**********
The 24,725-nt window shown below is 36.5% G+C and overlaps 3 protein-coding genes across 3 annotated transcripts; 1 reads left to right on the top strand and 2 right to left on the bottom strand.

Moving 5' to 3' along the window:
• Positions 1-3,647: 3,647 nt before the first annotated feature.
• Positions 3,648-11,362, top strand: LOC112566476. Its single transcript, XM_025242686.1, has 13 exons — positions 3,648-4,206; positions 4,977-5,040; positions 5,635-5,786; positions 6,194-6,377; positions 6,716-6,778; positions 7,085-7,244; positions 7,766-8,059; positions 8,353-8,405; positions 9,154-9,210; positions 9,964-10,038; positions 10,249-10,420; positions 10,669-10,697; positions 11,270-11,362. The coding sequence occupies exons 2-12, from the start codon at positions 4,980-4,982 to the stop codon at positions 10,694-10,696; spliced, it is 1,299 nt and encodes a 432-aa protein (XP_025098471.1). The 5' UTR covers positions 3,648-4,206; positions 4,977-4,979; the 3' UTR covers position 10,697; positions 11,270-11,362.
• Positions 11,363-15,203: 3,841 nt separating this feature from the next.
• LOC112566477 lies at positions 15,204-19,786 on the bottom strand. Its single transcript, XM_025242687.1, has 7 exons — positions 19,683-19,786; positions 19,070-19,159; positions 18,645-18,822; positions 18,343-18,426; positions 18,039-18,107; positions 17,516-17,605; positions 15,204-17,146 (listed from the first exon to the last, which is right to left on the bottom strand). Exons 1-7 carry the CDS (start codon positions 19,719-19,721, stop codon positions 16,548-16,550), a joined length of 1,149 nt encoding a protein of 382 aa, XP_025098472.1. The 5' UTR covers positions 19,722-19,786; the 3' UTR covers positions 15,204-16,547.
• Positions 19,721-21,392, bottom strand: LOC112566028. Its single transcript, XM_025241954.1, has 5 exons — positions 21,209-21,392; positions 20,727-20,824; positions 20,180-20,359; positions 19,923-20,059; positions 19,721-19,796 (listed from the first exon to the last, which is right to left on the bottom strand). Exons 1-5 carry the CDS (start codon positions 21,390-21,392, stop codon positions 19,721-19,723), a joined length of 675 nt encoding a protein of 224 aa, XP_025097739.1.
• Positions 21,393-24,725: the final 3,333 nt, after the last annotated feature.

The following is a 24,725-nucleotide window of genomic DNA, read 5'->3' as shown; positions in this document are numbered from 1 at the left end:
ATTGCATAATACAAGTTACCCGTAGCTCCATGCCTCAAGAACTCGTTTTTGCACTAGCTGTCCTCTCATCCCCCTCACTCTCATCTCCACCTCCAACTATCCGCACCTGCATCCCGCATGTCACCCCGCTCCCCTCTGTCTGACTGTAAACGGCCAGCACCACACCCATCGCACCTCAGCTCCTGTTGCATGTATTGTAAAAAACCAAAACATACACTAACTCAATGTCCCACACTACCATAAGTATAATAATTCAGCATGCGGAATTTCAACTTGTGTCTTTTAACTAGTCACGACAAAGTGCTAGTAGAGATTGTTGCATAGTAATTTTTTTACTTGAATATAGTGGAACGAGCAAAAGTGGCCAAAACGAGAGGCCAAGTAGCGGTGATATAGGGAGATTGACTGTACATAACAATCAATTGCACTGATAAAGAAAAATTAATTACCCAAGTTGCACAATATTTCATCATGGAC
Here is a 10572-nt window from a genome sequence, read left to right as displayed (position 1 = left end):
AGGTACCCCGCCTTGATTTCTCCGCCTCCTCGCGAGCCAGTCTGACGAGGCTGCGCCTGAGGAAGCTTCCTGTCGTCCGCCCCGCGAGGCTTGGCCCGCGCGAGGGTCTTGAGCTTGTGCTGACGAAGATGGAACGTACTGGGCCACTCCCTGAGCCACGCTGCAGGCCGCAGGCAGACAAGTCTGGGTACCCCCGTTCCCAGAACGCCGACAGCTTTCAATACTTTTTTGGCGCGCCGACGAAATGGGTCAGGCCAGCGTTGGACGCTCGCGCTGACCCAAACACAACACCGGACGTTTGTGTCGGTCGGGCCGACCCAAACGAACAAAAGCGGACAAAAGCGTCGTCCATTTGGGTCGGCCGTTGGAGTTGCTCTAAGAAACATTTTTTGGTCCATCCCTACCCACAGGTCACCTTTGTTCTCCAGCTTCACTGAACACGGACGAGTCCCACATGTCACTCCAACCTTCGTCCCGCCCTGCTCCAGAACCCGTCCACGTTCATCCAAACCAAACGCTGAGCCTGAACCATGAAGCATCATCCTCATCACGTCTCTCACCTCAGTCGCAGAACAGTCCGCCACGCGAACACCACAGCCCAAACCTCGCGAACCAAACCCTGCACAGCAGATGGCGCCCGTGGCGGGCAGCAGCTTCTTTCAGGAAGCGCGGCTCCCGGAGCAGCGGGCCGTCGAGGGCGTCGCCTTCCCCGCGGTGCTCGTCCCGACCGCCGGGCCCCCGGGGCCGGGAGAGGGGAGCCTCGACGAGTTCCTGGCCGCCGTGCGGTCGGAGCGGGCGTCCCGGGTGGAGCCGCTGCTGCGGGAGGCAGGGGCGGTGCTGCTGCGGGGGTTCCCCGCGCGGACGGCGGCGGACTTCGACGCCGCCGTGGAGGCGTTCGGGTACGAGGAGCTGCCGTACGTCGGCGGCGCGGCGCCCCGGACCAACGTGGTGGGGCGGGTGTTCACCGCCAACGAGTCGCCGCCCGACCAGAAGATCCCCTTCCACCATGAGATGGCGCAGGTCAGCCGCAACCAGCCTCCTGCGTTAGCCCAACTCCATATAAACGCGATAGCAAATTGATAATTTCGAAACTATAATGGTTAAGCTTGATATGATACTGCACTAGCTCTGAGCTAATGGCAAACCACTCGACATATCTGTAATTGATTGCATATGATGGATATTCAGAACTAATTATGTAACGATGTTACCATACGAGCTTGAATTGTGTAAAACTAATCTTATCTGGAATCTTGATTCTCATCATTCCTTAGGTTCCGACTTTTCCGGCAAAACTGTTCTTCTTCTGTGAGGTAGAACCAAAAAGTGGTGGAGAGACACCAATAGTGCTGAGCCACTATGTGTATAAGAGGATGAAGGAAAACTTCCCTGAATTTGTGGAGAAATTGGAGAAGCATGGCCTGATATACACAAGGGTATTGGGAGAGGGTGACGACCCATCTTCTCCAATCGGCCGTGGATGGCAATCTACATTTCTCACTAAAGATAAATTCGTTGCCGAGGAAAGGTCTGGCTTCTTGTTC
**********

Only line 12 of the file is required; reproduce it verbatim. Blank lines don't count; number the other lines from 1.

AGGTACCCCGCCTTGATTTCTCCGCCTCCTCGCGAGCCAGTCTGACGAGGCTGCGCCTGAGGAAGCTTCCTGTCGTCCGCCCCGCGAGGCTTGGCCCGCGCGAGGGTCTTGAGCTTGTGCTGACGAAGATGGAACGTACTGGGCCACTCCCTGAGCCACGCTGCAGGCCGCAGGCAGACAAGTCTGGGTACCCCCGTTCCCAGAACGCCGACAGCTTTCAATACTTTTTTGGCGCGCCGACGAAATGGGTCAGGCCAGCGTTGGACGCTCGCGCTGACCCAAACACAACACCGGACGTTTGTGTCGGTCGGGCCGACCCAAACGAACAAAAGCGGACAAAAGCGTCGTCCATTTGGGTCGGCCGTTGGAGTTGCTCTAAGAAACATTTTTTGGTCCATCCCTACCCACAGGTCACCTTTGTTCTCCAGCTTCACTGAACACGGACGAGTCCCACATGTCACTCCAACCTTCGTCCCGCCCTGCTCCAGAACCCGTCCACGTTCATCCAAACCAAACGCTGAGCCTGAACCATGAAGCATCATCCTCATCACGTCTCTCACCTCAGTCGCAGAACAGTCCGCCACGCGAACACCACAGCCCAAACCTCGCGAACCAAACCCTGCACAGCAGATGGCGCCCGTGGCGGGCAGCAGCTTCTTTCAGGAAGCGCGGCTCCCGGAGCAGCGGGCCGTCGAGGGCGTCGCCTTCCCCGCGGTGCTCGTCCCGACCGCCGGGCCCCCGGGGCCGGGAGAGGGGAGCCTCGACGAGTTCCTGGCCGCCGTGCGGTCGGAGCGGGCGTCCCGGGTGGAGCCGCTGCTGCGGGAGGCAGGGGCGGTGCTGCTGCGGGGGTTCCCCGCGCGGACGGCGGCGGACTTCGACGCCGCCGTGGAGGCGTTCGGGTACGAGGAGCTGCCGTACGTCGGCGGCGCGGCGCCCCGGACCAACGTGGTGGGGCGGGTGTTCACCGCCAACGAGTCGCCGCCCGACCAGAAGATCCCCTTCCACCATGAGATGGCGCAGGTCAGCCGCAACCAGCCTCCTGCGTTAGCCCAACTCCATATAAACGCGATAGCAAATTGATAATTTCGAAACTATAATGGTTAAGCTTGATATGATACTGCACTAGCTCTGAGCTAATGGCAAACCACTCGACATATCTGTAATTGATTGCATATGATGGATATTCAGAACTAATTATGTAACGATGTTACCATACGAGCTTGAATTGTGTAAAACTAATCTTATCTGGAATCTTGATTCTCATCATTCCTTAGGTTCCGACTTTTCCGGCAAAACTGTTCTTCTTCTGTGAGGTAGAACCAAAAAGTGGTGGAGAGACACCAATAGTGCTGAGCCACTATGTGTATAAGAGGATGAAGGAAAACTTCCCTGAATTTGTGGAGAAATTGGAGAAGCATGGCCTGATATACACAAGGGTATTGGGAGAGGGTGACGACCCATCTTCTCCAATCGGCCGTGGATGGCAATCTACATTTCTCACTAAAGATAAATTCGTTGCCGAGGAAAGGTCTGGCTTCTTGTTC